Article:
August 27, 2011; Source: The Link | In the wake of the September 11th terrorist attacks, there were incidents reported around the U.S. of violent attacks on people of South Asian descent. For example, in New Jersey soon after the attacks, Rajinder Singh Khalsa, a Sikh who wears the mandatory Dastar, or turban, was “accosted by individuals who insisted that he remove the ‘dirty curtain’ on his head,” according to a report in The Link. Khalsa’s attackers were apparently in search of someone to harass who looked like what they imagined the 9/11 hijackers to look like. The Link story goes on to say that “after [Khalsa] reported the incident to the police, his attackers threatened to beat him to unconsciousness and threatened to kill him.”
The South Asian community in the U.S. is fast-growing and extremely diverse. It includes individuals with ancestry from Bangladesh, Bhutan, India, Nepal, Pakistan, Sri Lanka, and the Maldives, as well as members of the South Asian diaspora around the world. The region is home to followers of a wide variety of religions, including Buddhism, Christianity, Hinduism, Jainism, Judaism, Islam, and Zoroastrianism—as well as Khalsa’s faith, Sikhism.
Khalsa lived in Jersey City, one of the major centers of South Asian immigrants in the U.S. At the end of July, a nonprofit called South Asian Americans Leading Together (SAALT) organized a hearing in Jersey City to address issues surrounding the 9/11 experience. People talked about the anti-Asian backlash of the time and shared good news as well, such as the resolutions approved just the night before by the Passaic and Teaneck, New Jersey boards of education to enforce the state’s “Anti-Bullying Bill of Rights” and to train students and employees about cultural and religious-practice sensitivity. Both resolutions were presented by SAALT.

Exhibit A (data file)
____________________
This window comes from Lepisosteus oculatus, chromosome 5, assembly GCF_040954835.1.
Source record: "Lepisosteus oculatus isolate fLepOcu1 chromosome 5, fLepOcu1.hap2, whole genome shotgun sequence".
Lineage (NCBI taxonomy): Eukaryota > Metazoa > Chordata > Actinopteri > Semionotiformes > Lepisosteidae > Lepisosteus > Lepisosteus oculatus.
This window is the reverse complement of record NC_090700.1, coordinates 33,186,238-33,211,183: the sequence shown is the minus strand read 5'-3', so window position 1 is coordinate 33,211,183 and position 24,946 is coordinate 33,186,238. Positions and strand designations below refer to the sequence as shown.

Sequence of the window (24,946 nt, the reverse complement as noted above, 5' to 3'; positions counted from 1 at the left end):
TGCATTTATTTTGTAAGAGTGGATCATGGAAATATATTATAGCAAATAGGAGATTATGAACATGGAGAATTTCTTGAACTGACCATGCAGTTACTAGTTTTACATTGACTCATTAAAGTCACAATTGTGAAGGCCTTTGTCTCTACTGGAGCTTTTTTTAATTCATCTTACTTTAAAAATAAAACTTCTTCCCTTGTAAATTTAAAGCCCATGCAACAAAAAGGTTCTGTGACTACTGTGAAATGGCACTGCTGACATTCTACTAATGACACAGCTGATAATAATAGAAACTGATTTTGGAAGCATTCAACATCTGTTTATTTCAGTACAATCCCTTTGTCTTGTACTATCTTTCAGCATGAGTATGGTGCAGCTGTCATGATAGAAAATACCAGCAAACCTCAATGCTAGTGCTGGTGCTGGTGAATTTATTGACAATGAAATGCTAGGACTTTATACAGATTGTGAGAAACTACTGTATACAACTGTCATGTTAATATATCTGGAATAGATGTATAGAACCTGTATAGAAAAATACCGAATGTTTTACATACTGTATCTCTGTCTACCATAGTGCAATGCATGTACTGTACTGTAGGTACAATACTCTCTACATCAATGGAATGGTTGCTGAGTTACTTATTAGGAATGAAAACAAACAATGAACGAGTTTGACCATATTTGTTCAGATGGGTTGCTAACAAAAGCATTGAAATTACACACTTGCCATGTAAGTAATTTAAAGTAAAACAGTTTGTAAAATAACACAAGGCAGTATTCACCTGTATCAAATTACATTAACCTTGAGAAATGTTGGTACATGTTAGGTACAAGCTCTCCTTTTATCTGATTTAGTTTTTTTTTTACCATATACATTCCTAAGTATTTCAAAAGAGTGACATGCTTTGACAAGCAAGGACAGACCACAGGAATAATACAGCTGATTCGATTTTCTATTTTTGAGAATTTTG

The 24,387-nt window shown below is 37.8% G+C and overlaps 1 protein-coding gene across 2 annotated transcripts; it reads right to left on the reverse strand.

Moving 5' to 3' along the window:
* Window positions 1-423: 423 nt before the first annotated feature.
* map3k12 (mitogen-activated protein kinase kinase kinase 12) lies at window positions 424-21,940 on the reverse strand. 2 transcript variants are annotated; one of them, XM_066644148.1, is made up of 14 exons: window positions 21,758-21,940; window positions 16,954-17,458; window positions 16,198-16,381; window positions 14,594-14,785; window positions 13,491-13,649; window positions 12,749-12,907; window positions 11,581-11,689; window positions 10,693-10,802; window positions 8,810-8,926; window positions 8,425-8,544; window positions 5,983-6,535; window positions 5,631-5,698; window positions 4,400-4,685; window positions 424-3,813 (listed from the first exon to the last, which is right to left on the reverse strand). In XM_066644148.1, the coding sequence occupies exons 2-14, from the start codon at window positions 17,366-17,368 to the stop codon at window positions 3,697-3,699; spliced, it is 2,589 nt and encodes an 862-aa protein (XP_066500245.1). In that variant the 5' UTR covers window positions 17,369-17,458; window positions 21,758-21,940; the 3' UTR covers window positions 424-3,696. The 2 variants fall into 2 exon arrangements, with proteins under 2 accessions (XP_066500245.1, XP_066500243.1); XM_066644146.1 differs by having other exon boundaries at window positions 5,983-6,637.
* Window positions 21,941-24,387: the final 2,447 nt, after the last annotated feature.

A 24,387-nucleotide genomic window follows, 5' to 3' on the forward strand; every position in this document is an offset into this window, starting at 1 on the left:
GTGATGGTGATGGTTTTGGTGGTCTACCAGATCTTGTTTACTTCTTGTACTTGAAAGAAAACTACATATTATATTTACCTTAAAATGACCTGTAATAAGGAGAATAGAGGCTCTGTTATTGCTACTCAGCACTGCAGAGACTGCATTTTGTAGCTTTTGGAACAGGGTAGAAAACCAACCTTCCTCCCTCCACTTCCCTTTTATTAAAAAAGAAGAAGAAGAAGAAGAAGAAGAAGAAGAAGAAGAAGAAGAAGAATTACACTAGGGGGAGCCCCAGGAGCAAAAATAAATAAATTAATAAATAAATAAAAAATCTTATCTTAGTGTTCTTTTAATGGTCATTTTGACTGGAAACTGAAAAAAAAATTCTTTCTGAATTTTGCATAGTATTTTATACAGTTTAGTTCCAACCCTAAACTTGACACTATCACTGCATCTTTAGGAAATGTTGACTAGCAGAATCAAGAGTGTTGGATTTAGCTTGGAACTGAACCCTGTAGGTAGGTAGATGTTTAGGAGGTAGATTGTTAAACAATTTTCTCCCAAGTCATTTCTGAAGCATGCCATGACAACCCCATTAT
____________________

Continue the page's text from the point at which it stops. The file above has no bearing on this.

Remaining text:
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The hearing also addressed advocacy strategies such as replicating the Teaneck and Passaic resolutions, working with media outlets to raise awareness of religious practices, building partnerships with other ethnic and religious communities, and getting involved in civic and political issues at the local level.
Sometimes we as a nation and in the nonprofit sector make gross generalizations about ethnic, racial, and religious groups and fail to see distinctions within broad categories such as “Hispanic” or “Asian American.” The number of Indian-Americans (those with ancestors born or native to India) increased from 1.7 million in 2000 to more than 2.8 million in 2010. There were 210,000 Pakistani-Americans in the U.S. as of 2005, probably two or three times more than that as of 2010. The Bangladeshi population in the U.S. was 57,000 in 2000, 143,000 in 2007, and probably many more now. SAALT held another hearing in Los Angeles on August 20.—Rick Cohen